• The initial coverage phase is where you’ll pay co-insurance specified in your plan. Once your total drug costs (what you and your plan pay) reach $4,430, you move into what’s called the coverage gap.
  • During the coverage gap, you receive a 75% discount on drug costs. You pay 25% of the drug costs until your total out-of-pocket costs, including what you paid out-of-pocket in the deductible and initial coverage phase, reaches $7,050.
  • Once you’ve reached $7,050 in out-of-pocket costs, you enter catastrophic coverage, during which the plan will pay most of the cost of your drugs. You will be responsible for small copay or 5% coinsurance, whichever is greater.

You’re responsible for:

  • Monthly premiums
  • Copays
  • Deductibles
  • Coinsurance

When to enroll in Medicare

Most people are eligible for Medicare at age 65. If you’re already receiving Social Security benefits, you’ll be enrolled automatically.

If you’re not receiving Social Security benefits, you’ll need to sign up for Medicare. You have seven months to sign up for Medicare – three months before your 65th birthday, the month of your 65th birthday, and three months after your 65th birthday.

Example:
Your birthday
July 4

Check with your employer if you need to enroll in Medicare first because there is the option to wait to enroll. If you or your spouse plan to keep working and have active employer group coverage with a large employer you can wait to enroll.

How to enroll in Medicare

You can sign up for Medicare three ways:

  • Online at www.ssa.gov (external link)
  • By phone at 1-800-772-1213
  • In person at a Social Security Office

Getting a Medicare Advantage, Medigap, or Medicare Part D plan

Once you’re enrolled in Original Medicare, you can decide to enroll in a Part C (Medicare Advantage), Medicare Part D (Prescription drug coverage), or Medigap plan from a private insurance company.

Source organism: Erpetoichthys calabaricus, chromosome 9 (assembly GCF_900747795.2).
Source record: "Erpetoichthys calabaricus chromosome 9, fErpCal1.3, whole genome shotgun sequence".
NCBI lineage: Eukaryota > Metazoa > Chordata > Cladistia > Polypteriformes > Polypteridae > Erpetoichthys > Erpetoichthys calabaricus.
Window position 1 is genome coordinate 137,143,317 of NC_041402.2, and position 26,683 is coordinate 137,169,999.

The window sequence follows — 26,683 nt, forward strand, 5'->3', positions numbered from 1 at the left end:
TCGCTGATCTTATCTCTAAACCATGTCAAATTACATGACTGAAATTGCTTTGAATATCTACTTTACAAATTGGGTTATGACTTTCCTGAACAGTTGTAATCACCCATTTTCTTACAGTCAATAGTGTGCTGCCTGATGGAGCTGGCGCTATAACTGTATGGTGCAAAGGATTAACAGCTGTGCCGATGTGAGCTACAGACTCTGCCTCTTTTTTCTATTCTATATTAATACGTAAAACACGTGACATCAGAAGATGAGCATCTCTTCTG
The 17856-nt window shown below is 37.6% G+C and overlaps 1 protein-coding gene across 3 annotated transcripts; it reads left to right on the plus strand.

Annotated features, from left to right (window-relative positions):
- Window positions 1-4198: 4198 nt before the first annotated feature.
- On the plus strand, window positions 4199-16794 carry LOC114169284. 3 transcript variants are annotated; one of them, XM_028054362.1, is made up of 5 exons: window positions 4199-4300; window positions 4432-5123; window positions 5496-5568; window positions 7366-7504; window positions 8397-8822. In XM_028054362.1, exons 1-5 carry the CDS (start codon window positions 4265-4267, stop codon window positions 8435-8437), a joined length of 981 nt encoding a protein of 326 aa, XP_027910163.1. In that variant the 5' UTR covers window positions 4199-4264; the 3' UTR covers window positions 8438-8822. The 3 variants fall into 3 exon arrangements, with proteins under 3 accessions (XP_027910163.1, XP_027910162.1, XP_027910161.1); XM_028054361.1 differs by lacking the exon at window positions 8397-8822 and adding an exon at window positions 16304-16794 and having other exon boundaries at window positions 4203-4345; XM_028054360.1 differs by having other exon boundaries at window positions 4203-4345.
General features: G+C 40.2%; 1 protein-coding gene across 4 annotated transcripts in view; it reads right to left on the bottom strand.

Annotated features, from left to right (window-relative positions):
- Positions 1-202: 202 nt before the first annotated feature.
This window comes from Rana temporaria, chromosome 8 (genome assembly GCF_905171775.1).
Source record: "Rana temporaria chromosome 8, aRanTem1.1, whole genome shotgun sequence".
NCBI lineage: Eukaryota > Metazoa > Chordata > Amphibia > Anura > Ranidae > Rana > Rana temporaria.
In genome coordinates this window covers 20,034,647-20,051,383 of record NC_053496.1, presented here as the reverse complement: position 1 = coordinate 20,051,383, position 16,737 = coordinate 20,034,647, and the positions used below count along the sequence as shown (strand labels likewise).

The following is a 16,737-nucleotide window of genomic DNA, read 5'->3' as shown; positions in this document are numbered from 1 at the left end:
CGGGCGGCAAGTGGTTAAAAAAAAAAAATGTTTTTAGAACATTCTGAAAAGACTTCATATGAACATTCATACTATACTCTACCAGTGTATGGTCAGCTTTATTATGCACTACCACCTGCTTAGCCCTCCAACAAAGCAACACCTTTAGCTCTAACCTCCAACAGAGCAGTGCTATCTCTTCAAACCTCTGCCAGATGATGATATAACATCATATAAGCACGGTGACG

There are three election periods where you can enroll in or change your plan choice:

Initial Enrollment

This is when you first become eligible for Medicare. During this time, you can enroll in Medigap and a Part D plan (if you choose Original Medicare) or a Medicare Advantage Plan for the current year.

Annual Election Period

After your initial enrollment, you can make changes to your plan choices for the following year during the Annual Election Period (AEP) from October 15 to December 7.

Disenrollment Period

From January 1 to March 31 every year or if you are newly eligible to Medicare, within the first three months. During this time, if you are enrolled in a Medicare Advantage plan, you change plans once during this election. You can enroll in another Medicare Advantage plan or disenroll from your plan and return to Original Medicare.

In addition to these election periods, there are special circumstances in which you can enroll or make changes called Special Election Periods (SEP). For example, if you were covered by your employer’s plan and didn’t enroll during the initial enrollment period or you moved to a new area with different plan options.

For all of the details on enrollment guidelines and requirements, visit www.Medicare.gov (external link).

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U11843 05/2022